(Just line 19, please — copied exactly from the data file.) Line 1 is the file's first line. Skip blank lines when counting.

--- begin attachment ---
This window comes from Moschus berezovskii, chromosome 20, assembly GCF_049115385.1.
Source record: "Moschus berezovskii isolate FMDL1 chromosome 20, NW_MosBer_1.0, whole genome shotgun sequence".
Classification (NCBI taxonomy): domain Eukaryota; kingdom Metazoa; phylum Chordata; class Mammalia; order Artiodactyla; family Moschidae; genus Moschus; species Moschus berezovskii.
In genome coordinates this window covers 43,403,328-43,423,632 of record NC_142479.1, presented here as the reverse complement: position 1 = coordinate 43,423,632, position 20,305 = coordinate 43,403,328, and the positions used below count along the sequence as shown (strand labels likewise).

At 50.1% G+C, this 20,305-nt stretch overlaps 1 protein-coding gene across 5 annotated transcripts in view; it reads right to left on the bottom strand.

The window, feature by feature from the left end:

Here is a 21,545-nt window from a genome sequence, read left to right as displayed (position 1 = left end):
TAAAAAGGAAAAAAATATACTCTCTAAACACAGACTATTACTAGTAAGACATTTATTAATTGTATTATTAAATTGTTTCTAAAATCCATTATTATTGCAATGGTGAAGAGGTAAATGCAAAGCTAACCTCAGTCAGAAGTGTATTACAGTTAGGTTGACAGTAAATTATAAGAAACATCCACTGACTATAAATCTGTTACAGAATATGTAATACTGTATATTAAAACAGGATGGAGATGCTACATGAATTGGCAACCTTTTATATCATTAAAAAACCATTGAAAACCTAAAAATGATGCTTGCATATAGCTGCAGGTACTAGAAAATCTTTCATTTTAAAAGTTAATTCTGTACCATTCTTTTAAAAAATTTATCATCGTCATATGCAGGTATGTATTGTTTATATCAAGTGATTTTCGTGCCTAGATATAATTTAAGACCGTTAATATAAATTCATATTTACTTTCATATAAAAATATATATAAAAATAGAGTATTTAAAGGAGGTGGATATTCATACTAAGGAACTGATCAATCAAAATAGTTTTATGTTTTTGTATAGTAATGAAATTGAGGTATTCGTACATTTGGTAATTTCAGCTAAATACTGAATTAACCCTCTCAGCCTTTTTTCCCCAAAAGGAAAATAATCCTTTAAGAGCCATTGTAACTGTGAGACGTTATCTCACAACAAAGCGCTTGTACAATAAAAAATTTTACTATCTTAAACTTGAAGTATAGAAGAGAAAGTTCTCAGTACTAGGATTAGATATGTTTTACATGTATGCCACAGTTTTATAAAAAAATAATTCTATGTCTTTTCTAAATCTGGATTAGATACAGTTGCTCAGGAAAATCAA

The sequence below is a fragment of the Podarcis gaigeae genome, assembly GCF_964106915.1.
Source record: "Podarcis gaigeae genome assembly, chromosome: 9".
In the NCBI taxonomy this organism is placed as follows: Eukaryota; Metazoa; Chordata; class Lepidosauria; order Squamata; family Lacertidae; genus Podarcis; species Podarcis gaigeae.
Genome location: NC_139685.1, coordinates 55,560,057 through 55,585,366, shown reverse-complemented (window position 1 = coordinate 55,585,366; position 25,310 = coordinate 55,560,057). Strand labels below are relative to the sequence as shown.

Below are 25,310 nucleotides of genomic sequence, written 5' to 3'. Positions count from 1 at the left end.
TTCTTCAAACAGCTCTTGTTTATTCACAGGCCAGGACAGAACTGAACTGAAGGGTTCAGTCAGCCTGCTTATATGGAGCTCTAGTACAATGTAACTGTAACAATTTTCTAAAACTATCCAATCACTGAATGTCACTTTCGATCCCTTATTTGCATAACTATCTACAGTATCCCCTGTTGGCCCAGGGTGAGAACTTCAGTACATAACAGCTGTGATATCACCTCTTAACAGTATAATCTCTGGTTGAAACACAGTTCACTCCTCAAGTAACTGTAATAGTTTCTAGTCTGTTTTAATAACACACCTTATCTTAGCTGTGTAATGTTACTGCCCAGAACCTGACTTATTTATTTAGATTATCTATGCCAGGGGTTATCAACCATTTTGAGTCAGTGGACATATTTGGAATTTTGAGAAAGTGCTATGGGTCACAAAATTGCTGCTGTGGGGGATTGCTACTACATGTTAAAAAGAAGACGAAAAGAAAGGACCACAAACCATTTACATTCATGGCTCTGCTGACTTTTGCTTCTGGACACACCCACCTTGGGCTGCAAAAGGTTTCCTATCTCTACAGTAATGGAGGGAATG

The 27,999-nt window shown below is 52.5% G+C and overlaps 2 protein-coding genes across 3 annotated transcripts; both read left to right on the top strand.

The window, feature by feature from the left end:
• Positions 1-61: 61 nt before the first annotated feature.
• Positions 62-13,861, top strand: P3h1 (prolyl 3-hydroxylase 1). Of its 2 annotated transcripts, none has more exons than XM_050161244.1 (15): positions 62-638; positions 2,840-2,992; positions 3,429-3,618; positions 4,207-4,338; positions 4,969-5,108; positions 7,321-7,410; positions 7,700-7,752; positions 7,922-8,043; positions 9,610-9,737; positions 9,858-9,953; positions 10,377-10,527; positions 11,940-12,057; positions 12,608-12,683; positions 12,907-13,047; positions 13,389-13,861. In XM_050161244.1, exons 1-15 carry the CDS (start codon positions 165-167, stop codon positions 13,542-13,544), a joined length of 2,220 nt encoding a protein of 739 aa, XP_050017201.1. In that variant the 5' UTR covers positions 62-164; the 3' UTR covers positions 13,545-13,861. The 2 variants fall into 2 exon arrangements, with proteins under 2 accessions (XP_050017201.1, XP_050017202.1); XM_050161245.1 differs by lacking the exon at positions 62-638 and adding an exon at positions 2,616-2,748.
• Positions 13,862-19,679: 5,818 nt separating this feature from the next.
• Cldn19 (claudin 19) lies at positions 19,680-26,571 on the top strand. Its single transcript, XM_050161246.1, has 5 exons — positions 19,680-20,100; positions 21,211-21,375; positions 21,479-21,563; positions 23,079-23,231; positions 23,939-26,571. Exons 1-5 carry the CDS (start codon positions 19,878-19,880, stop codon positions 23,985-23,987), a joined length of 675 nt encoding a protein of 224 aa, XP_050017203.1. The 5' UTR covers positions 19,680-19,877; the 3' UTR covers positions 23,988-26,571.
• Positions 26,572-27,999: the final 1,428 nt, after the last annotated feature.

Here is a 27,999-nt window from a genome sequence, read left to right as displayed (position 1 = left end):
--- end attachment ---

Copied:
• Positions 13,862-19,679: 5,818 nt separating this feature from the next.